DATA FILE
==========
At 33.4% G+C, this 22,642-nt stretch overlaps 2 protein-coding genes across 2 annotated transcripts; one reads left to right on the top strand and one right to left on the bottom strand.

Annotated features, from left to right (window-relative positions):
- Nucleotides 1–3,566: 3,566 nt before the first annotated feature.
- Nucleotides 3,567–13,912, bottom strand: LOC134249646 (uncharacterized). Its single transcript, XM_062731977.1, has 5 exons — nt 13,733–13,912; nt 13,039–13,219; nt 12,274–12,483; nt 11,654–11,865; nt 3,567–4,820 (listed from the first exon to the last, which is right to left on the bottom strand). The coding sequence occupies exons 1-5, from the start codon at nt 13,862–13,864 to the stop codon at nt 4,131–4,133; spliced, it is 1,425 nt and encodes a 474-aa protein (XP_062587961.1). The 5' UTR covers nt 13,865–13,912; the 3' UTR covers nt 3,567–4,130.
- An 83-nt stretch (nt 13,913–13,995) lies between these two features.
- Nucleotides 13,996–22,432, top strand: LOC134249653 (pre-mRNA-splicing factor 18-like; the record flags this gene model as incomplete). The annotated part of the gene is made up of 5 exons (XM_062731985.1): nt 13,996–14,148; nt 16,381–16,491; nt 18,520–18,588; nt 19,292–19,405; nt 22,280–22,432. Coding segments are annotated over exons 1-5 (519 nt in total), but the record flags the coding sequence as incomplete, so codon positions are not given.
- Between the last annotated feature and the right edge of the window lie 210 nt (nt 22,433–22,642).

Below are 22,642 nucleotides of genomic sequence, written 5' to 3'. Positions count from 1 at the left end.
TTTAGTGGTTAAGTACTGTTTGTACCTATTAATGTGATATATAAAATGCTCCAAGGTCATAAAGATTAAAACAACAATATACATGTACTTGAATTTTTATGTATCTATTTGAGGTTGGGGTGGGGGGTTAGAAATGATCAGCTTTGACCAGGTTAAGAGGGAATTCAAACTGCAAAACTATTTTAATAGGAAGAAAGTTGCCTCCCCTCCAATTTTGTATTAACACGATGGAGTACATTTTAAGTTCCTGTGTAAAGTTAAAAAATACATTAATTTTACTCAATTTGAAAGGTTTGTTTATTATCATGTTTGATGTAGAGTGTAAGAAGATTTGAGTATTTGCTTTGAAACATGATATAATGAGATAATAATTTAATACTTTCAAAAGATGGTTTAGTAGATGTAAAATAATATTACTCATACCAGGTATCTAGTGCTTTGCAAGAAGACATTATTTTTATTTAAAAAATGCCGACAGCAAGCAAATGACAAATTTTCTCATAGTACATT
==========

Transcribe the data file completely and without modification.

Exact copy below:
At 33.4% G+C, this 22,642-nt stretch overlaps 2 protein-coding genes across 2 annotated transcripts; one reads left to right on the top strand and one right to left on the bottom strand.

Annotated features, from left to right (window-relative positions):
- Nucleotides 1–3,566: 3,566 nt before the first annotated feature.
- Nucleotides 3,567–13,912, bottom strand: LOC134249646 (uncharacterized). Its single transcript, XM_062731977.1, has 5 exons — nt 13,733–13,912; nt 13,039–13,219; nt 12,274–12,483; nt 11,654–11,865; nt 3,567–4,820 (listed from the first exon to the last, which is right to left on the bottom strand). The coding sequence occupies exons 1-5, from the start codon at nt 13,862–13,864 to the stop codon at nt 4,131–4,133; spliced, it is 1,425 nt and encodes a 474-aa protein (XP_062587961.1). The 5' UTR covers nt 13,865–13,912; the 3' UTR covers nt 3,567–4,130.
- An 83-nt stretch (nt 13,913–13,995) lies between these two features.
- Nucleotides 13,996–22,432, top strand: LOC134249653 (pre-mRNA-splicing factor 18-like; the record flags this gene model as incomplete). The annotated part of the gene is made up of 5 exons (XM_062731985.1): nt 13,996–14,148; nt 16,381–16,491; nt 18,520–18,588; nt 19,292–19,405; nt 22,280–22,432. Coding segments are annotated over exons 1-5 (519 nt in total), but the record flags the coding sequence as incomplete, so codon positions are not given.
- Between the last annotated feature and the right edge of the window lie 210 nt (nt 22,433–22,642).

Below are 22,642 nucleotides of genomic sequence, written 5' to 3'. Positions count from 1 at the left end.
TTTAGTGGTTAAGTACTGTTTGTACCTATTAATGTGATATATAAAATGCTCCAAGGTCATAAAGATTAAAACAACAATATACATGTACTTGAATTTTTATGTATCTATTTGAGGTTGGGGTGGGGGGTTAGAAATGATCAGCTTTGACCAGGTTAAGAGGGAATTCAAACTGCAAAACTATTTTAATAGGAAGAAAGTTGCCTCCCCTCCAATTTTGTATTAACACGATGGAGTACATTTTAAGTTCCTGTGTAAAGTTAAAAAATACATTAATTTTACTCAATTTGAAAGGTTTGTTTATTATCATGTTTGATGTAGAGTGTAAGAAGATTTGAGTATTTGCTTTGAAACATGATATAATGAGATAATAATTTAATACTTTCAAAAGATGGTTTAGTAGATGTAAAATAATATTACTCATACCAGGTATCTAGTGCTTTGCAAGAAGACATTATTTTTATTTAAAAAATGCCGACAGCAAGCAAATGACAAATTTTCTCATAGTACATT